Matched MeSH terms: Signal Transduction/drug effects*
  5. Herr DR, Reolo MJ, Peh YX, Wang W, Lee CW, Rivera R, et al.
    Sci Rep, 2016 Apr 15;6:24541.
    PMID: 27080739 DOI: 10.1038/srep24541
    Ototoxic drugs, such as platinum-based chemotherapeutics, often lead to permanent hearing loss through apoptosis of neuroepithelial hair cells and afferent neurons of the cochlea. There is no approved therapy for preventing or reversing this process. Our previous studies identified a G protein-coupled receptor (GPCR), S1P2, as a potential mediator of otoprotection. We therefore sought to identify a pharmacological approach to prevent cochlear degeneration via activation of S1P2. The cochleae of S1pr2(-/-) knockout mice were evaluated for accumulation of reactive oxygen species (ROS) with a nitro blue tetrazolium (NBT) assay. This showed that loss of S1P2 results in accumulation of ROS that precedes progressive cochlear degeneration as previously reported. These findings were supported by in vitro cell-based assays to evaluate cell viability, induction of apoptosis, and accumulation of ROS following activation of S1P2 in the presence of cisplatin. We show for the first time, that activation of S1P2 with a selective receptor agonist increases cell viability and reduces cisplatin-mediated cell death by reducing ROS. Cumulatively, these results suggest that S1P2 may serve as a therapeutic target for attenuating cisplatin-mediated ototoxicity.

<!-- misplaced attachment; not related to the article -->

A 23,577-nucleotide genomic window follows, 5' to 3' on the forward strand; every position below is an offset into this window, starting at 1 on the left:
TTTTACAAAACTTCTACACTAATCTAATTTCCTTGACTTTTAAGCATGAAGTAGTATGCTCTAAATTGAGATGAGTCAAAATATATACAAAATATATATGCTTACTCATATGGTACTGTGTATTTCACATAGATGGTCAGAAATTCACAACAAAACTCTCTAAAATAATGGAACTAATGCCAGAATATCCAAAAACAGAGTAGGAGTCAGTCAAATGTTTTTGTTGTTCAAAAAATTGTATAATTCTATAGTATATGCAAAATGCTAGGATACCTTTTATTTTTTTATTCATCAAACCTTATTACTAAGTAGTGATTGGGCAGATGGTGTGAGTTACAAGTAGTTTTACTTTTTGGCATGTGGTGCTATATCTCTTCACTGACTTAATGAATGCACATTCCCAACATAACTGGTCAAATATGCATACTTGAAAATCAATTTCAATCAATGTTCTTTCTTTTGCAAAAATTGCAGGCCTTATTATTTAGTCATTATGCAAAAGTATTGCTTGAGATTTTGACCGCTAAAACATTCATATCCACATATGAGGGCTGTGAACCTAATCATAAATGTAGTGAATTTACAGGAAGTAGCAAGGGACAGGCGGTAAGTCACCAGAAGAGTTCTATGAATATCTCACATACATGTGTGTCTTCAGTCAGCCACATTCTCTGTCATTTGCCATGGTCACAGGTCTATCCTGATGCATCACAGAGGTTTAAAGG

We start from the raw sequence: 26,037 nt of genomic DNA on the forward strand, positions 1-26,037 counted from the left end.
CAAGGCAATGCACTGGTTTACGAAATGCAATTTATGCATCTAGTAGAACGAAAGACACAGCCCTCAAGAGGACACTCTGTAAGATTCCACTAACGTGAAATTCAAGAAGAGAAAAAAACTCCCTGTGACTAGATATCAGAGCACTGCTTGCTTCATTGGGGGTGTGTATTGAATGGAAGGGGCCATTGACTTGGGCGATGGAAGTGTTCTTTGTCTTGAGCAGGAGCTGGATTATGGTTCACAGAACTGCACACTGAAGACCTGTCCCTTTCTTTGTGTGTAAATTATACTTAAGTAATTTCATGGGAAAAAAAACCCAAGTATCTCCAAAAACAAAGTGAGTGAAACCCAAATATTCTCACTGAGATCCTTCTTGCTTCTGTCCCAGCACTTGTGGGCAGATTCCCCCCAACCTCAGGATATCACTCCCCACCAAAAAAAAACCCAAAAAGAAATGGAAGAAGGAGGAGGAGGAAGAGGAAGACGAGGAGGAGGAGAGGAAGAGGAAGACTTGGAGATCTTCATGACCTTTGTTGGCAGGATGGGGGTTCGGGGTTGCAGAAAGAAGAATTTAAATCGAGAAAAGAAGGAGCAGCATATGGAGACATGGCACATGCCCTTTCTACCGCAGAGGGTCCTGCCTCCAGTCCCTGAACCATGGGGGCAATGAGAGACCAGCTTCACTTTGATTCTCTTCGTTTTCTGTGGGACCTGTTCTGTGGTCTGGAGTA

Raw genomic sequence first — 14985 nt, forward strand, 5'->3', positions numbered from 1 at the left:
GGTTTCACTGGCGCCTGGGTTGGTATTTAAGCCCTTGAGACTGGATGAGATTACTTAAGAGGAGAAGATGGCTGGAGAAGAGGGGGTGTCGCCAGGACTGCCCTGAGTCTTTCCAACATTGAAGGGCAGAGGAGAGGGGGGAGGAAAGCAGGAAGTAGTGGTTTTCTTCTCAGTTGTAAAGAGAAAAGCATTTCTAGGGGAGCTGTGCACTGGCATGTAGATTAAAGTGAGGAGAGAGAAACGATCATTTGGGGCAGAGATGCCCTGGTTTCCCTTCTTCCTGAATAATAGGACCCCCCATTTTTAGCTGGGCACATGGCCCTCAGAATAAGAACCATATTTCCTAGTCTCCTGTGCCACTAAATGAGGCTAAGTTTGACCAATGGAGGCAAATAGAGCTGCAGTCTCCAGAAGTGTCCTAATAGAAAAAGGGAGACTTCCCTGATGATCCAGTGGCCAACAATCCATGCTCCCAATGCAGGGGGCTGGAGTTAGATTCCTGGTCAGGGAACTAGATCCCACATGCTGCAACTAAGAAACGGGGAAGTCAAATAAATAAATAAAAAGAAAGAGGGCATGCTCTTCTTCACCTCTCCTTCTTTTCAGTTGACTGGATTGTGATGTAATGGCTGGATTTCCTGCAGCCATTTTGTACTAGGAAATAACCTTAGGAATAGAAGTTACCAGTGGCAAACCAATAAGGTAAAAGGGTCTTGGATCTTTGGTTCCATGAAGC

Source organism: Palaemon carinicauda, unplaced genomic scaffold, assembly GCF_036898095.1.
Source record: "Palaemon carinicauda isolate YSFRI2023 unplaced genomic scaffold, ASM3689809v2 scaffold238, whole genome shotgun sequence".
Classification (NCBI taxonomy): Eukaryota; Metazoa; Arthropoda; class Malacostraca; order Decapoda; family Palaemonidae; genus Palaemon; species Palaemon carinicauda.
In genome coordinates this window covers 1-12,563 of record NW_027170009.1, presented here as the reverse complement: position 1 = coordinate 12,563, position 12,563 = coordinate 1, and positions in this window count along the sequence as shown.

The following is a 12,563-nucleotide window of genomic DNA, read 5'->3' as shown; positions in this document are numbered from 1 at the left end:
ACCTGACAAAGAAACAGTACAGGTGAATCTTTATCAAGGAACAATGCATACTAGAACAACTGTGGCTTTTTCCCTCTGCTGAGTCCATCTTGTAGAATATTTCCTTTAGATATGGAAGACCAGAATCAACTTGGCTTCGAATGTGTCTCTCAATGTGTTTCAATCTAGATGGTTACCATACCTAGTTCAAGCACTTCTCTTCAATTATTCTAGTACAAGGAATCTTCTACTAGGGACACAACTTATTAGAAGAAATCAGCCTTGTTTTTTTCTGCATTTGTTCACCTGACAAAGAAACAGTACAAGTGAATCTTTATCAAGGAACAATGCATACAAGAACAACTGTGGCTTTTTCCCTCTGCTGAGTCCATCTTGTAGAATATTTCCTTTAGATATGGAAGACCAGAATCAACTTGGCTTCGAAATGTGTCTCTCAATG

Matched MeSH terms: Signal Transduction/drug effects
  6. Koosha S, Alshawsh MA, Looi CY, Seyedan A, Mohamed Z
    Int J Med Sci, 2016;13(5):374-85.
    PMID: 27226778 DOI: 10.7150/ijms.14485